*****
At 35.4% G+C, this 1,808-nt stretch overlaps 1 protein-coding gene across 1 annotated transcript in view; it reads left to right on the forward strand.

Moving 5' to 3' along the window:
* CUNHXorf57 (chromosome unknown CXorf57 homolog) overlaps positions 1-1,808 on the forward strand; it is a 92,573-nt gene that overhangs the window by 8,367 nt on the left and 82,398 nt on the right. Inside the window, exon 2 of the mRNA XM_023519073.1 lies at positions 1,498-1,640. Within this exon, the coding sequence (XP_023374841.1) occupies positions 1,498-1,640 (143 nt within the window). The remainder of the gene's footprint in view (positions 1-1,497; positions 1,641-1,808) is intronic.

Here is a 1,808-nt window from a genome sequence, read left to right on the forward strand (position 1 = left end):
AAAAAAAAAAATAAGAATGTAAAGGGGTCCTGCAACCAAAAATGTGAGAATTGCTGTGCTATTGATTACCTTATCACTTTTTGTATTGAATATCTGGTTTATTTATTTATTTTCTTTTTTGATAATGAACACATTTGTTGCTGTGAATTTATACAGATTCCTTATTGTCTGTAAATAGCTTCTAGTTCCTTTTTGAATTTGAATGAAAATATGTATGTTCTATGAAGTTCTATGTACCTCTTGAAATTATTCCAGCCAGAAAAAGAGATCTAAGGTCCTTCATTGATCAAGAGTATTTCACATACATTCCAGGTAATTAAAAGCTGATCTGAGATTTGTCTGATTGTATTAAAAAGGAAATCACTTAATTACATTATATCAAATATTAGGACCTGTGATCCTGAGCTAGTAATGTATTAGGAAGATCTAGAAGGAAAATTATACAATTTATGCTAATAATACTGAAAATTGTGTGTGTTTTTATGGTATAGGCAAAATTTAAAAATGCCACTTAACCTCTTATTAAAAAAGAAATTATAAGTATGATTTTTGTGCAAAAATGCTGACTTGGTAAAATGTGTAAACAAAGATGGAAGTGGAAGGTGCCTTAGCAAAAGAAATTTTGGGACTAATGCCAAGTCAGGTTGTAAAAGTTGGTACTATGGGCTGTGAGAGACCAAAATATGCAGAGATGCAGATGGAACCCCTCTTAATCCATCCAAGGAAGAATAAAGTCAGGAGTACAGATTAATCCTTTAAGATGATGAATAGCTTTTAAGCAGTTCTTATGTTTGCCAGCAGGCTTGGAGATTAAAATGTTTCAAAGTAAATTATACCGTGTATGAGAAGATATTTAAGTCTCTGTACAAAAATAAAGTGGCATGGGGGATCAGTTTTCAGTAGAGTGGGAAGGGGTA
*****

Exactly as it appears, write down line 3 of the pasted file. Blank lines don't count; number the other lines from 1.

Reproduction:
* CUNHXorf57 (chromosome unknown CXorf57 homolog) overlaps positions 1-1,808 on the forward strand; it is a 92,573-nt gene that overhangs the window by 8,367 nt on the left and 82,398 nt on the right. Inside the window, exon 2 of the mRNA XM_023519073.1 lies at positions 1,498-1,640. Within this exon, the coding sequence (XP_023374841.1) occupies positions 1,498-1,640 (143 nt within the window). The remainder of the gene's footprint in view (positions 1-1,497; positions 1,641-1,808) is intronic.